President Gabriel Boric gave a 20-minute speech at the UN General Assembly in New York. He alluded to Salvador Allende, condemned Russia’s invasion of Ukraine, and advocated peaceful solutions to social tensions. Boric also insisted that Chile’s constitutional process would continue.
In his first speech at the UN General Assembly, Chile’s President Gabriel Boric paid homage to Salvador Allende and called on world leaders to solve social problems democratically and avoid uprisings.
He talked about global problems that have hit Chile’s economy, condemned Russia’s invasion of Ukraine, and advocated caution regarding rising US-China tensions.
When explaining the social uprising starting October 2019, locally dubbed estallido social, Boric referenced the speech Salvador Allende gave to the assembly in 1972. “In a couple of months, it will be 50 years since President Salvador Allende, before this same assembly, gave an account of the important social and political changes Chile was seeing back then.” Boric said Chile was still looking for “a path toward dignity,” even though meaningful progress has been made during the last 30 years.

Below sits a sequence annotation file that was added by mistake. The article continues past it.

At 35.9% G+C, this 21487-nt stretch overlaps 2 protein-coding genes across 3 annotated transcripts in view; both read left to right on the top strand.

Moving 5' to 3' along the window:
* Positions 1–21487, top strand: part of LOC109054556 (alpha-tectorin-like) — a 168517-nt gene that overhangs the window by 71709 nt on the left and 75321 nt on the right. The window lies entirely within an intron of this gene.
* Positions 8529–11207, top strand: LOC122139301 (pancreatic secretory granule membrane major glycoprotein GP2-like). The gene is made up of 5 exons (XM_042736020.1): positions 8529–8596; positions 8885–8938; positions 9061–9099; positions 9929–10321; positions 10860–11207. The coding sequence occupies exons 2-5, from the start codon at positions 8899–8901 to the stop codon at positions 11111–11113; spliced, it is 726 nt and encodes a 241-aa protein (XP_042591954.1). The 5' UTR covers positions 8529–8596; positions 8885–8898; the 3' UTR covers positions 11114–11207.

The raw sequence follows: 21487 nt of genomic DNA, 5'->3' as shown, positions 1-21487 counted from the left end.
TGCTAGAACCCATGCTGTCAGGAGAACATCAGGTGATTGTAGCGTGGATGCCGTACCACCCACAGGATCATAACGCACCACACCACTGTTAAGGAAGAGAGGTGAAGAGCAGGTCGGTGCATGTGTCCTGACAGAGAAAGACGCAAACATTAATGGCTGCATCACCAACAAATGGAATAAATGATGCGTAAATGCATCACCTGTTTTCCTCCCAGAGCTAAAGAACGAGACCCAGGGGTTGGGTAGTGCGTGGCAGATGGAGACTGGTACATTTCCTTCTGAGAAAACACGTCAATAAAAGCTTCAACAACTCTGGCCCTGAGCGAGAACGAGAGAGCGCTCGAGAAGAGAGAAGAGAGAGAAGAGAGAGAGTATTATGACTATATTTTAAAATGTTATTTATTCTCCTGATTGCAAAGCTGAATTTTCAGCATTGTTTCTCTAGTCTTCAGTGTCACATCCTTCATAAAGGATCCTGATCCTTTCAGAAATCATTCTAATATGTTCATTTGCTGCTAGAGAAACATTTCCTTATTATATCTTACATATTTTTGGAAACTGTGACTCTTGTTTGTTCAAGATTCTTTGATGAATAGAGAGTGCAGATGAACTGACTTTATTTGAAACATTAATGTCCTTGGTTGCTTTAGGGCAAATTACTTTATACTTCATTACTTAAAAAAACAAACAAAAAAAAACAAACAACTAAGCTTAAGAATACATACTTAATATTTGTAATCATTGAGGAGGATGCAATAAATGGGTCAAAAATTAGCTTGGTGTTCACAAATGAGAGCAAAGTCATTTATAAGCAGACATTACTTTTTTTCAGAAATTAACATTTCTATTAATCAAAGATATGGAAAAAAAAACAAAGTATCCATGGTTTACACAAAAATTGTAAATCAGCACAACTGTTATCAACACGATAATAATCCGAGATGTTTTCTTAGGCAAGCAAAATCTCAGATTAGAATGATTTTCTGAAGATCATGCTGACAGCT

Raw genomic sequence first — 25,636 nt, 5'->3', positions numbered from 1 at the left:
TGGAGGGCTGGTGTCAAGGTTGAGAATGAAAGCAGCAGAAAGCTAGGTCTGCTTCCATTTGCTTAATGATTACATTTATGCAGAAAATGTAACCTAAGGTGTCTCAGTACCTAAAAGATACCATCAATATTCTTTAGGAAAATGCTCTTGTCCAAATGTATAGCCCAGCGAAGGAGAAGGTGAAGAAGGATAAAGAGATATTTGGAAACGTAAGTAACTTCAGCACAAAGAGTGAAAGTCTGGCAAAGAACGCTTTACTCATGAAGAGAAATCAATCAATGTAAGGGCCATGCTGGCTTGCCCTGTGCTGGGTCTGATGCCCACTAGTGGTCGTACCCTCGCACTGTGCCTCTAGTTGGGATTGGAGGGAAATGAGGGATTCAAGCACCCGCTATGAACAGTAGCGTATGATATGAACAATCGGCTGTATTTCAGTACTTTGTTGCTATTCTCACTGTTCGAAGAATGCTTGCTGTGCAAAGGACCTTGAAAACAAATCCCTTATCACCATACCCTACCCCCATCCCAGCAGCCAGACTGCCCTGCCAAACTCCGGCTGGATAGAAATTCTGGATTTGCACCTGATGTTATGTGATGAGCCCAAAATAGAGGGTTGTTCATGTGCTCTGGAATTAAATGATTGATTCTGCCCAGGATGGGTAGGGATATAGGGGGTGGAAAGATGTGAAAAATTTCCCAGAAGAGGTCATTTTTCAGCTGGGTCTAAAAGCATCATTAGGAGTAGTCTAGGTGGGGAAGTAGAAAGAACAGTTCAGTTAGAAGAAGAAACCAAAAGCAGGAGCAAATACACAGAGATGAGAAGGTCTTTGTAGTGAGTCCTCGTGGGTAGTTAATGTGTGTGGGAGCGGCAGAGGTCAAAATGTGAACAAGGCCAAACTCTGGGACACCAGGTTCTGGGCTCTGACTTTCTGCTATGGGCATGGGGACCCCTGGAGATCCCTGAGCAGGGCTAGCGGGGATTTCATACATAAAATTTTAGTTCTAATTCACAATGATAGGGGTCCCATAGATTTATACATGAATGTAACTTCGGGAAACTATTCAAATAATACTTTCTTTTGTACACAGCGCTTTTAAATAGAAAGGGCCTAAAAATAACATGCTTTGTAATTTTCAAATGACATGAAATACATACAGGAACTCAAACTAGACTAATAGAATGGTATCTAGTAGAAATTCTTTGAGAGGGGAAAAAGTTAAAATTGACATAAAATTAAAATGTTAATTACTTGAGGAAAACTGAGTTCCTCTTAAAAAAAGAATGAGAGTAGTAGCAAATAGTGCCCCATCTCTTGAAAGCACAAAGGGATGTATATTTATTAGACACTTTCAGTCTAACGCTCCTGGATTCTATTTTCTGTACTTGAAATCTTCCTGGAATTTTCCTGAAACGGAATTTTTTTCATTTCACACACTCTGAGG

Human rights violations committed during the uprising are unacceptable and will be punished, Boric said. At the same time, he condemned frequent looting and burning of metro stations and other public infrastructure during the uprising.
On the constitutional process, Boric said, “the way toward a peaceful and democratic solution of our country’s crisis was an agreement between the main political forces, which allowed to define a route to the drafting of a new Constitution, one that will lay the foundations of a new social contract that would allow responding in a democratic way to the citizen requests.”
In that sense, Boric said the rejection of the draft in the Sept. 4 plebiscite was not a defeat. Political forces will continue to work toward a new Constitution.
Watch the whole speech here:
— Gobierno de Chile (@GobiernodeChile) September 20, 2022
Catalina Vergara is graduated in Social Communications from the Pontificia Universidad Católica de Chile. She has previously worked on Strategic Communications.